2. Create an online presence as an author. 
  3. Complete one piece of writing at a time.
  4. Read more.
  5. Find a place to write and make it your own.
  6. Set deadlines and submit your work.
  7. If you’re stuck, try a new genre
  8. Take a course to help you with your writing. 
  9. Connect with other authors and find your community. 
  10. Learn about ePublishing, learn how to market, and sell, your books and yourself as an author.

by Amanda Patterson From Writers Write


So…I decided to participate in the National Writing Month Challenge.  Just now.  On the 19th.  Now that I’ve signed up, I feel more than a little silly.  I have just challenged myself to write 175 pages in 11 days, in case no one grasped the idiocy of this decision yet.  If I can actually do this, I will be so proud of myself that it’ll be worth all the crazy I make myself.  I’ll be updating my tumblr to keep myself on track.  Should anyone actually be reading this, please send luck my way!  

Devour v. Savor

Do I want to devour this, or savor it?  This question can be applied to pretty much anything consumable, from alcohol to food to pop culture.  Yes, it might be tempting to swallow a slice of cake in fifteen seconds like you’re a friggin’ python (wait…that may just be me), but there’s also the option of lingering over each bite and allowing yourself to truly taste the symphony of ingredients (or some frou-frou pretentious thing like that).  Which is better?  Or does it depend on the cake?  Do you really want to taste that processed snack cake wrapped in cellophane, or do you just want to fill your stomach and get a sugar high?  Do you want to swallow a chocolate torte with raspberry glace without it hitting your tongue, or do you want to let it melt slowly?  Those same questions can apply to books, though the classification is a bit trickier.

Some books are best to spend days digesting, letting each reference sink in before moving on, examining the text for foreshadowing and historical context.  Odds are, you’re going to read something like Les Miserables or The Mayor of Casterbridge with your eye out for detail.  Those texts have layers (really—enough with the food references) that should be analyzed.  Conversely, some books shouldn’t be looked at too closely because a thorough examination only reveals empty holes, not hidden treasures.  Twilight (and it’s frightening bastard child 50 Shades of Grey) and City of Bones are fun reads, but reading them is like eating a bucket of movie theater popcorn.  It’s tasty, but it’s best not to think too much about what exactly you’re consuming (that buttery spread is frightening); after too much, your tongue burns, and you still haven’t gotten any real nutrition.  Most books, however, are somewhere in between, forcing you to answer the question of whether to savor or devour them.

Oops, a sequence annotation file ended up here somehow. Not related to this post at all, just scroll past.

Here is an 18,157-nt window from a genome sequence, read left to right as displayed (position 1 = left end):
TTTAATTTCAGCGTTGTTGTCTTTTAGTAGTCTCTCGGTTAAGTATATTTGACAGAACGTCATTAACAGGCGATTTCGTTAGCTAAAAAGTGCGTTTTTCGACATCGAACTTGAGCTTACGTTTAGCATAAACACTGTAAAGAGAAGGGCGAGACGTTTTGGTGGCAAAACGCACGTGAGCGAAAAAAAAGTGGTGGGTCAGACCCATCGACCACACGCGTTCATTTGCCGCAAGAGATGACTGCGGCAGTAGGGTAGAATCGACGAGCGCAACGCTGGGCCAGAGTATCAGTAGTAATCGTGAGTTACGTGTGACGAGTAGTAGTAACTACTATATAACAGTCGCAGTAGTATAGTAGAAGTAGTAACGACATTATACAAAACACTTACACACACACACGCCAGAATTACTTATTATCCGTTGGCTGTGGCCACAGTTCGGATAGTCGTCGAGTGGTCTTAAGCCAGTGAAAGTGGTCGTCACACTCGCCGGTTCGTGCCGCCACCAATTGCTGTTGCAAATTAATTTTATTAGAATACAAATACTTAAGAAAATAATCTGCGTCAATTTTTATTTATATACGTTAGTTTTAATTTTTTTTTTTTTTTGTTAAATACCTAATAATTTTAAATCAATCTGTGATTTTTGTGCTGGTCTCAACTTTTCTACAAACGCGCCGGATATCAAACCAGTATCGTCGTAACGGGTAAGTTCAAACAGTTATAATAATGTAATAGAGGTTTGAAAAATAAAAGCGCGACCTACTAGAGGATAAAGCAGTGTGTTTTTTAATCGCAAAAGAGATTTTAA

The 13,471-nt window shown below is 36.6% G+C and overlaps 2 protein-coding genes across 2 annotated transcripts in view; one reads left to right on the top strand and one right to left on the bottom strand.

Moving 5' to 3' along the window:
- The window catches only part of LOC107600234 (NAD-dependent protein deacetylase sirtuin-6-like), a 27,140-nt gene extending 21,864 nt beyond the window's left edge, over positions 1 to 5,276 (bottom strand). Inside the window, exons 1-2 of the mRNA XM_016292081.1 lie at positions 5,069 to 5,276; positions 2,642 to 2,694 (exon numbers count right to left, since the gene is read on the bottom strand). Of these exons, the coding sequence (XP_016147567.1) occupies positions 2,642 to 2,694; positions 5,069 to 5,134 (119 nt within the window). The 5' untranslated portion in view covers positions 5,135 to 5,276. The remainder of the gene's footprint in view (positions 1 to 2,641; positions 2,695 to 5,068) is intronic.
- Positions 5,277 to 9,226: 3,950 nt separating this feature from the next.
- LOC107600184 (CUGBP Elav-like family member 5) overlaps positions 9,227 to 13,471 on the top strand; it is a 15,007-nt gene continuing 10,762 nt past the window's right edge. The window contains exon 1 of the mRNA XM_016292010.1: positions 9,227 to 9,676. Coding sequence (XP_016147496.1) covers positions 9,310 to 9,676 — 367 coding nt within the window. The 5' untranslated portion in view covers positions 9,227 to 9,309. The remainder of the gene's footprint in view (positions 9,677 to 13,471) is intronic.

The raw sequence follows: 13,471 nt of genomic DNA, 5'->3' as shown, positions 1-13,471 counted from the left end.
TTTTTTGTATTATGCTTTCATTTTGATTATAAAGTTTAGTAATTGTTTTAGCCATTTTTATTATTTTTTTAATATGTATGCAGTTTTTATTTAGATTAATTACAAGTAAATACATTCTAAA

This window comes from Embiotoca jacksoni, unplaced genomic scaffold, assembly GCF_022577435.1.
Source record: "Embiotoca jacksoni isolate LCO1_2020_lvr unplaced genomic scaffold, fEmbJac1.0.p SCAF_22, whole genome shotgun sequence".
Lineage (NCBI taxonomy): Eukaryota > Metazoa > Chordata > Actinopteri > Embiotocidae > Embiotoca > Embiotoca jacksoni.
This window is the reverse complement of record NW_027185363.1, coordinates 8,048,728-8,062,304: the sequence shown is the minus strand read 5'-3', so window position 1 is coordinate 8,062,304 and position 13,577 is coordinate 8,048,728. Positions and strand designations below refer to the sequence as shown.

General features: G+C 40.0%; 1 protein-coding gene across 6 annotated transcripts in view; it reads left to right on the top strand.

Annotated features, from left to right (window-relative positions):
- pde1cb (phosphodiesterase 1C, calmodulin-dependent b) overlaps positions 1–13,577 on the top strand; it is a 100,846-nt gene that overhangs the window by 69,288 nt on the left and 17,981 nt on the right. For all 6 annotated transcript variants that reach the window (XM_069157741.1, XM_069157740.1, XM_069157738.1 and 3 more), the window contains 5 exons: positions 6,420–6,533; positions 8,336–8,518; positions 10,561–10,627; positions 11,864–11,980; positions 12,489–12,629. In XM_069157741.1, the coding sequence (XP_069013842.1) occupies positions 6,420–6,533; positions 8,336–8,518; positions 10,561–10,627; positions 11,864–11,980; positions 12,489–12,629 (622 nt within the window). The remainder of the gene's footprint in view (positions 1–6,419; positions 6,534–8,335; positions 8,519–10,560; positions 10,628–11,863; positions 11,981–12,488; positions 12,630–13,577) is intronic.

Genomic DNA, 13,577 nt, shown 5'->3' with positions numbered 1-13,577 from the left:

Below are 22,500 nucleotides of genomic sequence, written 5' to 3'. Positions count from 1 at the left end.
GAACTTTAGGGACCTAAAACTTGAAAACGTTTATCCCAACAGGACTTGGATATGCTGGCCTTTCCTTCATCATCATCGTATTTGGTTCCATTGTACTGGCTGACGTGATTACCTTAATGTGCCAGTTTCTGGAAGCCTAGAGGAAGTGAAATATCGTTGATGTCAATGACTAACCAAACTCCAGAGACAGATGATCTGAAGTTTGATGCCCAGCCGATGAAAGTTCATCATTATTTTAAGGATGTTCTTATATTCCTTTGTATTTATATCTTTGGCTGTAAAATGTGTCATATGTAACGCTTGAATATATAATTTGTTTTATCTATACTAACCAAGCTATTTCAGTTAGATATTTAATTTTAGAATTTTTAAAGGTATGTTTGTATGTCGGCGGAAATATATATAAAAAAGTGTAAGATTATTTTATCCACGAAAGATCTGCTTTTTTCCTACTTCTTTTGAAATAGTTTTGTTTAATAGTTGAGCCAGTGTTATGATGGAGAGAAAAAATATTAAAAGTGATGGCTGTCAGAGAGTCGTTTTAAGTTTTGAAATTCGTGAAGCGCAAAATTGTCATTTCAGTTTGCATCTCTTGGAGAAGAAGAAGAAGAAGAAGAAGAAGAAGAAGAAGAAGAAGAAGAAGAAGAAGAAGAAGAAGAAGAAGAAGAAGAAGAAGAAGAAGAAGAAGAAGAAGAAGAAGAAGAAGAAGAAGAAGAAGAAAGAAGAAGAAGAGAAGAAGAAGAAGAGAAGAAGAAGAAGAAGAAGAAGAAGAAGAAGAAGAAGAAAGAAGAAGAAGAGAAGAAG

I’ve just started reading Dare Me by Megan Abbott, and I’m hooked after only fifty pages.  On the one hand, I want to rush home and finish it tonight.  On the other, I’d really like to let it marinate.  There are some truly disturbing aspects rearing their heads already, and I feel like a must-know-the-outcome-NOW reading will somehow lessen the impact of these issues.  What to do?

This same conundrum appears every time I pick up a new book (or a new snack).  The obvious solution, to me, is to read everything twice: the first time at break-neck speed to learn all the answers and the second time at a lower space to reveal all the secrets.  With so many books I want to read, however, reading one twice seems like a less-than-valuable use of time.  It’s a hard question to answer.  

Augustus Waters was a self-aggrandizing bastard. But we forgive him. We forgive him not because he had a heart as figuratively good as his literal one sucked, or because he knew more about how to hold a cigarette than any nonsmoker in history, or because he got eighteen years when he should’ve gotten more.’

'Seventeen,' Gus corrected.

'I'm assuming you've got some time, you interrupting bastard.

'I'm telling you,' Isaac continued, 'Augustus Waters talked so much that he'd interrupt you at his own funeral. And he was pretentious: Sweet Jesus Christ, that kid never took a piss without pondering the abundant metaphorical resonances of human waste production. And he was vain: I do not believe I have ever met a more physically attractive person who was more acutely aware of his own physical attractiveness.

'But I will say this: When the scientists of the future show up at my house with robot eyes and they tell me to try them on, I will tell the scientists to screw off, because I do not want to see a world without him.'

I was kind of crying by then.

The Fault in Our Stars by John Green

I want to be a YA novelist so badly, but reading this quote just makes me feel silly.  How could I hope to write something like that?  Amazing.  Completely and utterly amazing.  The funeral scene kills me.  Whoa.  Bad pun.



This makes me really sad…